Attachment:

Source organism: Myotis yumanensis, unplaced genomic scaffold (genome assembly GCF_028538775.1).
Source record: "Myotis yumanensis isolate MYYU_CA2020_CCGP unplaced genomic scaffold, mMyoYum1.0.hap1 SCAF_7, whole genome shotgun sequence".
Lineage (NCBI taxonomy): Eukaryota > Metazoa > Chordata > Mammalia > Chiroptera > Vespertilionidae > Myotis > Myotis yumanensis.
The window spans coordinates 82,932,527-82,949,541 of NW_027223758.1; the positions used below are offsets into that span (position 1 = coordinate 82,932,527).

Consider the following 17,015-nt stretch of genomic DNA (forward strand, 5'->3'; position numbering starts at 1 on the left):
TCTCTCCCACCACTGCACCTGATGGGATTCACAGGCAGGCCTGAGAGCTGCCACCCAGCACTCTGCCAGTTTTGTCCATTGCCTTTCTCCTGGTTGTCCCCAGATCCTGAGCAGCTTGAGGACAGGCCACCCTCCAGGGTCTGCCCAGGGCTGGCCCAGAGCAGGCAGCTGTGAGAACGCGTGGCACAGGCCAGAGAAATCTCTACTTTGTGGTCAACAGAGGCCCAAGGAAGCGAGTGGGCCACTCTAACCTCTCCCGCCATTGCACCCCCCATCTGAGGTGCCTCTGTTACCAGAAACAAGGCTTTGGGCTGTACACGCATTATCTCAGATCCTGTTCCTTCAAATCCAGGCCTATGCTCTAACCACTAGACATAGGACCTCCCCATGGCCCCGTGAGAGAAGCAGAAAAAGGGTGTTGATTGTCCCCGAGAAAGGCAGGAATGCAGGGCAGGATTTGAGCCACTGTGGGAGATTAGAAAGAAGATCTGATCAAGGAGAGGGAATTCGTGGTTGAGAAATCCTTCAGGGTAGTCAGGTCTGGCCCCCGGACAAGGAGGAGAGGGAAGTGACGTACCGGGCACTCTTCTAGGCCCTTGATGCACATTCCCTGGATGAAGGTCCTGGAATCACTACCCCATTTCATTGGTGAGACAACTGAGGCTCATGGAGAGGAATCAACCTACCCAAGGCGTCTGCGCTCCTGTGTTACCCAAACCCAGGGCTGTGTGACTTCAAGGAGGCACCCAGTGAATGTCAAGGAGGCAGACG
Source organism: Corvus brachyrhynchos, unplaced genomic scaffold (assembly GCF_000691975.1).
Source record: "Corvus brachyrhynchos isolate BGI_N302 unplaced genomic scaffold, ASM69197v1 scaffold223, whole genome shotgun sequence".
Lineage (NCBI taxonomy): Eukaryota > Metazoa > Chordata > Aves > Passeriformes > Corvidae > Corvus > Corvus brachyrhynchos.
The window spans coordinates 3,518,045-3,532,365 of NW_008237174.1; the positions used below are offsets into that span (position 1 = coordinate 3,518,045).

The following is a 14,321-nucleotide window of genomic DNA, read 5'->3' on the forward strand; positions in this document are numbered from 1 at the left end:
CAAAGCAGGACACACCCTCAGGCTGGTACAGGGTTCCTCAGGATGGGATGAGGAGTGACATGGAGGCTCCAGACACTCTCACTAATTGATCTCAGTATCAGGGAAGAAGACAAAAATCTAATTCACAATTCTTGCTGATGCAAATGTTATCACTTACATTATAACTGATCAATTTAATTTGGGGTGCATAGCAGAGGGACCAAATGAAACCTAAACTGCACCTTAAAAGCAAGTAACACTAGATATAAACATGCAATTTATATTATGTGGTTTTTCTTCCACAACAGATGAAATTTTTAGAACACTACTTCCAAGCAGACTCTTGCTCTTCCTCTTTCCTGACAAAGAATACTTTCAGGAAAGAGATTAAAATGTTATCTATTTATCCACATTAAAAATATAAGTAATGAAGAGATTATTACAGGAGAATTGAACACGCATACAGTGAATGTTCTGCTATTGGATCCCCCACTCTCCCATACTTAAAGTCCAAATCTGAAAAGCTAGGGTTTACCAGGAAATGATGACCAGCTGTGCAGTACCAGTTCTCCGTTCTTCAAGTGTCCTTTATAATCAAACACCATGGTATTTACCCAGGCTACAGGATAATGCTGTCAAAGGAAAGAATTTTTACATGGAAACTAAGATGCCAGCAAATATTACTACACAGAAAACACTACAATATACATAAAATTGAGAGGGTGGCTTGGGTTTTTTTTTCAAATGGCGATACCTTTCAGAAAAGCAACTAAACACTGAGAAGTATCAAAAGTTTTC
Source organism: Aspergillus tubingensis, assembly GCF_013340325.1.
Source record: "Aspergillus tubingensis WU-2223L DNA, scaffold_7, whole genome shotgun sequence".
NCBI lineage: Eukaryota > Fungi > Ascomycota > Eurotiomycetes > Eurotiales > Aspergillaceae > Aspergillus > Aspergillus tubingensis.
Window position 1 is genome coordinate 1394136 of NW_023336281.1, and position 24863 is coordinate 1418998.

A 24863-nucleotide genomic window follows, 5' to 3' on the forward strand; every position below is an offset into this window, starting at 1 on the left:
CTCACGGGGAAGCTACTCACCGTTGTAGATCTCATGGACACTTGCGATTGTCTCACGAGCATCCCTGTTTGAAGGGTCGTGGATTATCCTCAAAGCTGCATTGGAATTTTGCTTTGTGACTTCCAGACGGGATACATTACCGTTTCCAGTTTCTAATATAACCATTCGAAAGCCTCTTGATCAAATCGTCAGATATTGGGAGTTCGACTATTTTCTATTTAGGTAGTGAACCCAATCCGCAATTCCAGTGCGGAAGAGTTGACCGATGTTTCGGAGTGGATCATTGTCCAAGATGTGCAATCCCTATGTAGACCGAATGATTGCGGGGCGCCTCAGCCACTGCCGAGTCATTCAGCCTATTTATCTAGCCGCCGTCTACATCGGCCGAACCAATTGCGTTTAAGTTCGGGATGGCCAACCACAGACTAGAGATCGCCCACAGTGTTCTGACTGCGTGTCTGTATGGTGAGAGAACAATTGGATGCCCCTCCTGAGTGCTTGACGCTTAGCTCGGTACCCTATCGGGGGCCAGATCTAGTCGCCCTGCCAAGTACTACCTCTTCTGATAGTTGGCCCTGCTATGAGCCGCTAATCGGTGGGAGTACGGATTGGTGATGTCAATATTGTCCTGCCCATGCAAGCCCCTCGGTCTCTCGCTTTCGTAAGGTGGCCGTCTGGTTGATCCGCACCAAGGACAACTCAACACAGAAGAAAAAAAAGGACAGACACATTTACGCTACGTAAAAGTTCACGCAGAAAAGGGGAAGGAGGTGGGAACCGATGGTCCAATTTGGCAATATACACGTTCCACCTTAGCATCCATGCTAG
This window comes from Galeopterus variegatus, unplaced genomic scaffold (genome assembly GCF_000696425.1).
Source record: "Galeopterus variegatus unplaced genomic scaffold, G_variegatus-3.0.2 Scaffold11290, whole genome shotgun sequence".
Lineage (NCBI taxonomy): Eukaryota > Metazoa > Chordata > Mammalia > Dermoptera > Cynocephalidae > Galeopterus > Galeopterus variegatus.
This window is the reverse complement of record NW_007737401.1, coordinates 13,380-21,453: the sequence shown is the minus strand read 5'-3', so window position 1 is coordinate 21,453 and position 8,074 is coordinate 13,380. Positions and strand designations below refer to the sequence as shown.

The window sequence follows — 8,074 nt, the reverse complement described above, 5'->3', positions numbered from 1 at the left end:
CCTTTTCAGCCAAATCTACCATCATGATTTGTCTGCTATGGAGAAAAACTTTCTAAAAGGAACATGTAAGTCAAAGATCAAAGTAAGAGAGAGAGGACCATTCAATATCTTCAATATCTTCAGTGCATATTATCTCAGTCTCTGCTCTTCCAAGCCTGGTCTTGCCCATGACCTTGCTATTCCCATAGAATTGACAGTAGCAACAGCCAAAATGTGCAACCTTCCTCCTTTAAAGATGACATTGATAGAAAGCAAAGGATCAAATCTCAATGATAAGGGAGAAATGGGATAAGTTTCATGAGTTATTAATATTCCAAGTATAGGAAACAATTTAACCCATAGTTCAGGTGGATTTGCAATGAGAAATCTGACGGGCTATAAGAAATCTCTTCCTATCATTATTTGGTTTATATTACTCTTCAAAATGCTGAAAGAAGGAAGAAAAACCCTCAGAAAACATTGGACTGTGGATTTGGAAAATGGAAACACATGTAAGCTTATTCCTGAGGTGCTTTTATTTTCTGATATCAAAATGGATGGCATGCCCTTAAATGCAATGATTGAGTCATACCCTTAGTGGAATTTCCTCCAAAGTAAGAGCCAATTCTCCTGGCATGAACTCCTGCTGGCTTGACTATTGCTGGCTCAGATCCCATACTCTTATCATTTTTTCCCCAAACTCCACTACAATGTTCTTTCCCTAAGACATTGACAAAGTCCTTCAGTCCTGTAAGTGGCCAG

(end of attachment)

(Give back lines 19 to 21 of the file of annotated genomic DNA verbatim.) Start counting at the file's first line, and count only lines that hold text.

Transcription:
This window comes from Galeopterus variegatus, unplaced genomic scaffold (genome assembly GCF_000696425.1).
Source record: "Galeopterus variegatus unplaced genomic scaffold, G_variegatus-3.0.2 Scaffold11290, whole genome shotgun sequence".
Lineage (NCBI taxonomy): Eukaryota > Metazoa > Chordata > Mammalia > Dermoptera > Cynocephalidae > Galeopterus > Galeopterus variegatus.